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Donna Ruth O'connor Rose, An v. J.P. Morgan Chase

UNITED STATES DISTRICT COURT EASTERN DISTRICT OF CALIFORNIA


May 2, 2012

DONNA RUTH O'CONNOR ROSE, AN
INDIVIDUAL, PLAINTIFF,
v.
J.P. MORGAN CHASE, N.A., A CORPORATION, DEFENDANT.

MEMORANDUM AND ORDER RE: MOTION TO DISMISS FIRST AMENDED COMPLAINT

Plaintiff Donna Ruth O'Connor-Rose brought an action against defendant J.P. Morgan Chase ("Chase") in state court, stating claims arising from Chase's allegedly wrongful conduct related to a residential loan. Chase then removed the proceeding to this court on the basis of diversity jurisdiction. (Docket No. 1.) Currently before the court is Chase's motion to dismiss plaintiff's claim for constructive fraud for failure to state a claim upon which relief can be granted pursuant to Rule 12(b)(6). (Docket No. 17.)

I. Factual and Procedural Background In December of 2005, plaintiff obtained a loan in the amount of $349,000 from Chase, which was secured by a Deed of Trust encumbering property located at 3794 Mario Ave, Redding, California ("the property"). (First Amended Complaint ("FAC") at 12:6-9, Ex. 1.)*fn1 Plaintiff alleges that "[p]er paragraph 3 of the subject loan, Chase was the trustee of an escrow account which paid taxes, insurance and so forth," and that "[f]rom that position Chase had fiduciary duties over the periodic payments that the plaintiff made." (Id. at 2:16-22, Ex. 1.)*fn2

According to plaintiff, from August to October of 2009 she fell behind on the monthly payments due under the loan. (Id. at 14:9-11.) Apart from this period of time, she alleges that she has paid more than was required under the terms of the loan agreement and is now current on her loan. (Id. at 6:2-23, 9:22-10:1, 11:17.) She further alleges that although she made payments that were more than adequate to cover the monthly installments due under her loan, Chase failed to properly credit payments to her account from the end of 2009 on. (Id. at 4-11.) As a result of Chase's "crooked accounting," plaintiff contends that Chase repeatedly and falsely represented that her loan was in default when in fact she had paid more than was due on the loan, (e.g., id. at 4:27-5:1, 7:4-8:12, 10:2-24), and caused two wrongful Notices of Default to be recorded, (id. at 5:14-25, 7:4-13, Exs. 8, 12; see also Def.'s Request for Judicial Notice ("RJN") Exs. B, D (Docket No. 18)).*fn3 Chase rescinded each of these Notices of Default. (FAC at 5:29-6:1, 8:13-16, Exs. 10, 15; see also RJN Exs. C, E.)

Plaintiff additionally alleges that Chase has falsely reported to third parties that she was late in making payments under the loan and in default and that credit agencies have "picked up on this reporting." (FAC at 11:18-20, 14:4-7, Ex. 30.)

Plaintiff filed her Complaint on December 28, 2011, and the proceeding was removed to this court on January 27, 2012. (Docket No. 1.) The court denied plaintiff's motion to remand and granted defendant's earlier motion to dismiss. (Docket No. 15). Plaintiff has filed a FAC stating claims for breach of contract and constructive fraud. (Docket No. 16,) Defendant has filed a motion to dismiss the claim for constructive fraud. (Docket No. 17.)

II. Discussion

To survive a motion to dismiss, a plaintiff must plead "only enough facts to state a claim to relief that is plausible on its face." Bell Atl. Corp. v. Twombly, 550 U.S. 544, 570 (2007). This "plausibility standard," however, "asks for more than a sheer possibility that a defendant has acted unlawfully," Ashcroft v. Iqbal, 556 U.S. 662, 678 (2009), and "[w]here a complaint pleads facts that are 'merely consistent with' a defendant's liability, it 'stops short of the line between possibility and plausibility of entitlement to relief.'" Id. (quoting Twombly, 550 U.S. at 557). In deciding whether a plaintiff has stated a claim, the court must accept the allegations in the complaint as true and draw all reasonable inferences in favor of the plaintiff. Scheuer v. Rhodes, 416 U.S. 232, 236 (1974), overruled on other grounds by Davis v. Scherer, 468 U.S. 183 (1984); Cruz v. Beto, 405 U.S. 319, 322 (1972).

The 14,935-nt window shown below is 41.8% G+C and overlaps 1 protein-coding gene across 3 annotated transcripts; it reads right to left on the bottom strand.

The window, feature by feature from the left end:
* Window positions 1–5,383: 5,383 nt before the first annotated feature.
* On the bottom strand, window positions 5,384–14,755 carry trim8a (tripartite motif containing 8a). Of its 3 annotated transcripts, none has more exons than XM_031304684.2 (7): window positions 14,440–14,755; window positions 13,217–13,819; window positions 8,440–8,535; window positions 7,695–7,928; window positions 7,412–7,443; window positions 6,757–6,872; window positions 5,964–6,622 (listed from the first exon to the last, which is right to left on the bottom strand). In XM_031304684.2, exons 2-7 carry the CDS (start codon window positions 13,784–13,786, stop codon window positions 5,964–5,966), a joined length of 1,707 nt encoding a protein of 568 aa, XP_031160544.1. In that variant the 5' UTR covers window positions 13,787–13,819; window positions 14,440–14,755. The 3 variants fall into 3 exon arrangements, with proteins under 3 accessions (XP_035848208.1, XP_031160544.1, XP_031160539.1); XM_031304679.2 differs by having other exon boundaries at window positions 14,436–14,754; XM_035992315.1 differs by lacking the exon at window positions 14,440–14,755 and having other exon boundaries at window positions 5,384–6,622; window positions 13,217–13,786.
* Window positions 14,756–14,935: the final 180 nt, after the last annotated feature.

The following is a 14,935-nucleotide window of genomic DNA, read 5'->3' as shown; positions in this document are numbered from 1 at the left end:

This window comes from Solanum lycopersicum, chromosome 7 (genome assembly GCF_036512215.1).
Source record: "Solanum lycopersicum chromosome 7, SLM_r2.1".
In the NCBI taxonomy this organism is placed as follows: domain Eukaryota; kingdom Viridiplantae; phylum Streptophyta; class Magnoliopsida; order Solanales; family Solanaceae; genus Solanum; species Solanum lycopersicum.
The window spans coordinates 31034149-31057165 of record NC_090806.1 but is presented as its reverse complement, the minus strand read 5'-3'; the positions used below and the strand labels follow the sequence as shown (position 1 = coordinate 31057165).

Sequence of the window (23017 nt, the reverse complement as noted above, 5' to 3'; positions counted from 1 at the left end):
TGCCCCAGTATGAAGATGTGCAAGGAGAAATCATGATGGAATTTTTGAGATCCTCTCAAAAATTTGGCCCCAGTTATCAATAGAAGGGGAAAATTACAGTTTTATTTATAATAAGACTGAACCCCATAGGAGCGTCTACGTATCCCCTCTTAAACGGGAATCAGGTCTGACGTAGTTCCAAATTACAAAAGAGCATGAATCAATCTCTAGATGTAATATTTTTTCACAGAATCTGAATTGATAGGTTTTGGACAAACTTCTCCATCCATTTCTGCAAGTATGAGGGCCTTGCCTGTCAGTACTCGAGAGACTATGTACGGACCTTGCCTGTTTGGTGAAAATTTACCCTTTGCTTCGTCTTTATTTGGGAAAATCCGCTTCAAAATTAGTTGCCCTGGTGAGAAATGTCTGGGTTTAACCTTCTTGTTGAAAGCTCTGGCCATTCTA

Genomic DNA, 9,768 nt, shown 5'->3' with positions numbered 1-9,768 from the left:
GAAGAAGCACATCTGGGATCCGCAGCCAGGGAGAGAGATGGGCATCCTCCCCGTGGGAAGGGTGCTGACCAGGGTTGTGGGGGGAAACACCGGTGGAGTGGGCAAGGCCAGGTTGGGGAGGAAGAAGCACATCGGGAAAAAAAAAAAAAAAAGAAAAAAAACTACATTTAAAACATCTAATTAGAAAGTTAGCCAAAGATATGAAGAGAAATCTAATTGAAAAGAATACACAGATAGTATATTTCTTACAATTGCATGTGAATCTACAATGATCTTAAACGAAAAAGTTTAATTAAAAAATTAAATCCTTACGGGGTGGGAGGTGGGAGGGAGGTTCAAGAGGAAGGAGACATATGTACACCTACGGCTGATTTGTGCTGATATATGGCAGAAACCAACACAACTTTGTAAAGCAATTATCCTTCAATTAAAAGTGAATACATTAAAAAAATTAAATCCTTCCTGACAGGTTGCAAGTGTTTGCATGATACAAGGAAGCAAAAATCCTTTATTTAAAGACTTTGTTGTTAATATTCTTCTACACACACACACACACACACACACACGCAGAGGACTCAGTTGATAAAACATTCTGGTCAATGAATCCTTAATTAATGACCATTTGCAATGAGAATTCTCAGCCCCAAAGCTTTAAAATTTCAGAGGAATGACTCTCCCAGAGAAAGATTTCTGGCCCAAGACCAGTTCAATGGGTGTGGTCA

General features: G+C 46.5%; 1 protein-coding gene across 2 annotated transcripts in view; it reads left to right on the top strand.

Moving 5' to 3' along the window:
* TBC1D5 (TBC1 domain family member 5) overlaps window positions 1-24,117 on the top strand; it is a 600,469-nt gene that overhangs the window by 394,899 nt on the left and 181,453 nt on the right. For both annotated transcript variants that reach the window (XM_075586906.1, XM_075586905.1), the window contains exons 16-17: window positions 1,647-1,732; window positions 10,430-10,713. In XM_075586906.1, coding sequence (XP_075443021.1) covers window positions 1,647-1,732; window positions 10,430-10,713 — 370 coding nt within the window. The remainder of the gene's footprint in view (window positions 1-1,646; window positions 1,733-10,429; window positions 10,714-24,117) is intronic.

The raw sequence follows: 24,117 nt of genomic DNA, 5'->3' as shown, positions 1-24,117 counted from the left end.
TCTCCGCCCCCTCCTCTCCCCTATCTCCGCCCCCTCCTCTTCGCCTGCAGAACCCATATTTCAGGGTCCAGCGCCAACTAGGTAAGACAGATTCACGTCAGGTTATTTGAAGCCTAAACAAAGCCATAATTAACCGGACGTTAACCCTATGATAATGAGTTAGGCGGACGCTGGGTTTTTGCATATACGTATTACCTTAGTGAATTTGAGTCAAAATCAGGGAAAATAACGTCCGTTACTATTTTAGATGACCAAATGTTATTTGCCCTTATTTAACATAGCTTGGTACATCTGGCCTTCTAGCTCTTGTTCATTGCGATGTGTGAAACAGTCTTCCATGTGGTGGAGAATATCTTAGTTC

"It is essential to the operation of the doctrine of constructive fraud that there exist a fiduciary or special relationship." Peterson Dev. Co. v. Torrey Pines Bank, 233 Cal. App. 3d 103, 116 (4th Dist. 1991). When there is a fiduciary relationship between two parties, "any material concealment or misrepresentation will amount to fraud sufficient to entitle the party injured thereby to an action." Ford v. Shearson Lehman Am. Express, Inc., 180 Cal. App. 3d 1011, 1020 (2d Dist. 1986). In order to state a claim for constructive fraud under California law, a plaintiff must allege (1) a fiduciary or confidential relationship, (2) an act, omission, or concealment involving a breach of that duty, (3) reliance, and (4) resulting damages. Assilzadeh v. Cal. Fed. Bank, 82 Cal. App. 4th 399, 414 (2d Dist. 2000). Unlike an action for ordinary fraud, a constructive fraud action does not require a showing that a defendant intended to defraud the plaintiff. Mindys Cosmetics, Inc. v. Dakar, 611 F.3d 590, 601 (9th Cir. 2010) (citing Quintilliani v. Mannerino, 62 Cal. App. 4th 54, 70, 72 (4th Dist. 1998)). Constructive fraud claims must still, however, be pled with particularity under the higher pleading standards of Rule 9(b). Guerrero v. Greenpoint Mortg. Funding, Inc., 403 Fed. App'x 154, 156 (9th Cir. 2010); Sonoma Foods, Inc. v. Sonoma Cheese Factory, LLC, 634 F. Supp. 2d 1009, 1021 (N.D. Cal. 2007).